HUD Archives: News Releases

HUD No. 03-120
Michael Fluharty
(202) 708-0685

For Release
October 29, 2003

System Tracks Historical Performance of Appraisers

WASHINGTON - The Department of Housing and Urban Development's on-going efforts to curb predatory lending received a boost last week when Appraiser Watch, its risk-based appraiser monitoring system, became fully operational.

"The Bush Administration is committed to helping more Americans buy homes - and keeping the homes they've bought," HUD Secretary Mel Martinez said. "Appraiser Watch is another tool that we're using to help more Americans to own their own homes by obtaining mortgages they can afford."

With Appraiser Watch, HUD's Federal Housing Administration will be better able to identify appraisers who either knowingly or unintentionally place homeowners at risk for losing their homes to foreclosure because of inflated valuations. Rising foreclosure rates also could jeopardize the FHA mortgage insurance fund, which is used by the government to reimburse lenders when homeowners are unable to make payments on government-guaranteed mortgages.

The new system, which relies on historical risk factors to help identify appraisers whose work will be reviewed by FHA staff, was first proposed in the Federal Register as a Notice of Proposed Rulemaking in July 2002. Based on industry comments to the initial proposal and internal testing, FHA has determined that Appraiser Watch should be a tool that identifies questionably performing appraisers, rather than one that automatically triggers their sanction and removal.

Included among the risk factors are an appraiser's association with mortgages with high default rates, and a high volume of appraisals on mortgage programs more likely to have high default rates, such as rehabilitation loans, loans for multi-unit and real estate-owned properties.

Under a former appraiser monitoring system, FHA field reviewed more than 30,000 appraisals from October 1997 through September 2001. These reviews eventually led to 30 appraisers - or .001 percent - being removed from the FHA Appraiser Roster for poor performance.

By contrast, as a result of using Appraiser Watch from October 2001 through September 2002, FHA identified some 1,900 appraisals for field review, and 97 appraisers were removed.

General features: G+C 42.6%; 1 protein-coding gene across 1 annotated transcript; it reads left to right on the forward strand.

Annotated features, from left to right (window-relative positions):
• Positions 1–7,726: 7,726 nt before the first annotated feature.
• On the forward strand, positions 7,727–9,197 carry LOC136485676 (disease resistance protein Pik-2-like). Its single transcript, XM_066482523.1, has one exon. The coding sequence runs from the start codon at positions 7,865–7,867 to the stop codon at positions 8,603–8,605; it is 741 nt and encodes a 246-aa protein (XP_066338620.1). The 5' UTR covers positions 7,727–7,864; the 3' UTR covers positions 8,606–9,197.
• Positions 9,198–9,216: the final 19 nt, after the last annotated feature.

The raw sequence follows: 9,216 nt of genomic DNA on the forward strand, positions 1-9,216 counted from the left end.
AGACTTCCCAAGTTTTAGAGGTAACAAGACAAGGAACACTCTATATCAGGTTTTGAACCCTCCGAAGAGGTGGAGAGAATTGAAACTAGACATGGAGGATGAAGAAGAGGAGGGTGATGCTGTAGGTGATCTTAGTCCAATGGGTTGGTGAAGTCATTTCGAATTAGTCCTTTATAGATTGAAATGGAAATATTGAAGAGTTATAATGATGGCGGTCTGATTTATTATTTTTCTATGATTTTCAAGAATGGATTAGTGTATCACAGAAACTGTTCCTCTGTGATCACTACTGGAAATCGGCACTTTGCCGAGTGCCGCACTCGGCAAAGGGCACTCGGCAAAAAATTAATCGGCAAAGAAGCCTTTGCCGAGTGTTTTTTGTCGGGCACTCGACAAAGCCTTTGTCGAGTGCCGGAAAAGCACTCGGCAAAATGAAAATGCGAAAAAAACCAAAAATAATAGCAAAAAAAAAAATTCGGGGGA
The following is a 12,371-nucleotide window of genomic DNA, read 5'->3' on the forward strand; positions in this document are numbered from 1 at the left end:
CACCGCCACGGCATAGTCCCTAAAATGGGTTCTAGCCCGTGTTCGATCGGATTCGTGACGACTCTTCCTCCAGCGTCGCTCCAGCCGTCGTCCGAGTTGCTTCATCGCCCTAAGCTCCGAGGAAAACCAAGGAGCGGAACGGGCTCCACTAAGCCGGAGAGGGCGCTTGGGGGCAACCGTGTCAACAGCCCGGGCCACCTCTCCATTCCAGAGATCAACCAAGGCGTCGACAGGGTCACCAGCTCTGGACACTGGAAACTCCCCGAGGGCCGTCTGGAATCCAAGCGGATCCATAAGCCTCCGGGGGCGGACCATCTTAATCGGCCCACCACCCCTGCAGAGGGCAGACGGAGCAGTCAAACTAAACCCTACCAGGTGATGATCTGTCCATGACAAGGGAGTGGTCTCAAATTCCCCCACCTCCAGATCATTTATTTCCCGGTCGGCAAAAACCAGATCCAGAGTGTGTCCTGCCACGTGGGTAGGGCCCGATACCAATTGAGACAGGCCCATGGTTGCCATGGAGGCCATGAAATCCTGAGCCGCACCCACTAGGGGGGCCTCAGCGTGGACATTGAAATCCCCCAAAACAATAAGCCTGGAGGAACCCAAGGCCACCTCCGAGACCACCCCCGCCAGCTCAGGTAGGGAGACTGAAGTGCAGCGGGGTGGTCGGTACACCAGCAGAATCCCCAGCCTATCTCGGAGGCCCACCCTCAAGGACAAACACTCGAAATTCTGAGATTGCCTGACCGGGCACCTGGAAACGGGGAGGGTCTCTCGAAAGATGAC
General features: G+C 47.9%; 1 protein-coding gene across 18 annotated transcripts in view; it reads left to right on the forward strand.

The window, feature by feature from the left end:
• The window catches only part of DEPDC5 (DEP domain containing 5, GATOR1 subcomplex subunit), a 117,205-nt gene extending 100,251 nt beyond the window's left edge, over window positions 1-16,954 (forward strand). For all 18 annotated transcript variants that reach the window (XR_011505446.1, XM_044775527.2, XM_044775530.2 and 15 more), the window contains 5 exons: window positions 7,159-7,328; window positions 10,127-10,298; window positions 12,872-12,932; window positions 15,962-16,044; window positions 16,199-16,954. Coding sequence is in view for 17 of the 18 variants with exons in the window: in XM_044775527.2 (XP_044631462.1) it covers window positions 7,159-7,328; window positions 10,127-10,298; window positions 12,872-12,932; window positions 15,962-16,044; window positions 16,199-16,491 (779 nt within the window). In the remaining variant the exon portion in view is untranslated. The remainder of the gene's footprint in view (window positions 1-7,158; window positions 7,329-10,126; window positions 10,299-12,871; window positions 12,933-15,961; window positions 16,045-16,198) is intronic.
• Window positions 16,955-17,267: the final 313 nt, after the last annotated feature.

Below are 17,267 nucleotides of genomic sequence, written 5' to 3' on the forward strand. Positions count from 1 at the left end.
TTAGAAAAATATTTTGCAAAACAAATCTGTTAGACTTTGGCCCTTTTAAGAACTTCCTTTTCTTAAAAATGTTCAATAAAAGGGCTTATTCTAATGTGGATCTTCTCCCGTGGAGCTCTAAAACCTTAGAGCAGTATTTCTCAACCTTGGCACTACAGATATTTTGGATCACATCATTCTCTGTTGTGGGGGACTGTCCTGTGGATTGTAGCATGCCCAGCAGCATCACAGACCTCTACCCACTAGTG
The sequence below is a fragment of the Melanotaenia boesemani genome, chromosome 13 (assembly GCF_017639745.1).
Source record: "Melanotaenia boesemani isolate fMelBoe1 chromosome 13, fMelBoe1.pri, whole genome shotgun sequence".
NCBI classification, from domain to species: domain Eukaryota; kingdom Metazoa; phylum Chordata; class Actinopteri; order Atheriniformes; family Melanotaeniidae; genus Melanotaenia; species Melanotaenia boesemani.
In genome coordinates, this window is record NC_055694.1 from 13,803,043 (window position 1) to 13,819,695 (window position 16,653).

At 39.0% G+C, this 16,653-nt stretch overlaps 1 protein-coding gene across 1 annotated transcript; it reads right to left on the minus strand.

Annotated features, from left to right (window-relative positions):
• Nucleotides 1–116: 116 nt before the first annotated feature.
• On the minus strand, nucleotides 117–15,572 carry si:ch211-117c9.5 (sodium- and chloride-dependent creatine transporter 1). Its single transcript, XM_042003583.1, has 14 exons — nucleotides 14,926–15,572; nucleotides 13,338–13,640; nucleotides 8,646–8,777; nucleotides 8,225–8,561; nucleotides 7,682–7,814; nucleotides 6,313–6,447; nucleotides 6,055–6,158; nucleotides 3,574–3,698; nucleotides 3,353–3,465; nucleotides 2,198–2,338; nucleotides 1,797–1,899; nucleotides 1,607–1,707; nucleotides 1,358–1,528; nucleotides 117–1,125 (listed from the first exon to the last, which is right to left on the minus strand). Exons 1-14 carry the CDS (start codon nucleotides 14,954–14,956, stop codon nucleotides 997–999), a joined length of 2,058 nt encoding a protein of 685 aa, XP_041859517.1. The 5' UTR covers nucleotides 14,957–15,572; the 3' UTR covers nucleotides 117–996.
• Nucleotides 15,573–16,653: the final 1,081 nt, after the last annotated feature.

Appraiser Watch is the latest of several HUD initiatives designed to protect homebuyers from predatory lenders and practices. These practices include unaffordable repayment terms and other conditions that can result in a loss of equity, increased debt, default and even foreclosure. Other protective initiatives include:

  • Neighborhood Watch Early Warning system is a web-based software that identifies high rates of default and claims in specific zip codes, and the lenders associated those defaults.
  • Credit Watch Termination, identifies poorly performing mortgage lenders, advises marginal performers that they must improve to remain an approved lender, and terminates a lender's ability (at the branch level) from originating FHA-insured mortgages if it fails to improve. HUD may bar lenders from issuing FHA-insured mortgages if their default and claims rates on loans made within the last 24 months in a geographical area are 200 percent of the average rate for that area, and if their rate exceeds the national default and claim rate.
  • HUD's latest round of housing counseling grants, which when soon awarded will provide some $2.7 million to agencies combating predatory lending.

HUD is the nation's housing agency committed to increasing homeownership, particularly among minorities, creating affordable housing opportunities for low-income Americans, supporting the homeless, elderly, people with disabilities and people living with AIDS. The Department also promotes economic and community development as well as enforces the nation's fair housing laws. More information about HUD and its programs is available on the Internet or


Note to Editors: Additional information regarding predatory lending is available on HUD's website.



Content Archived: April 22, 2010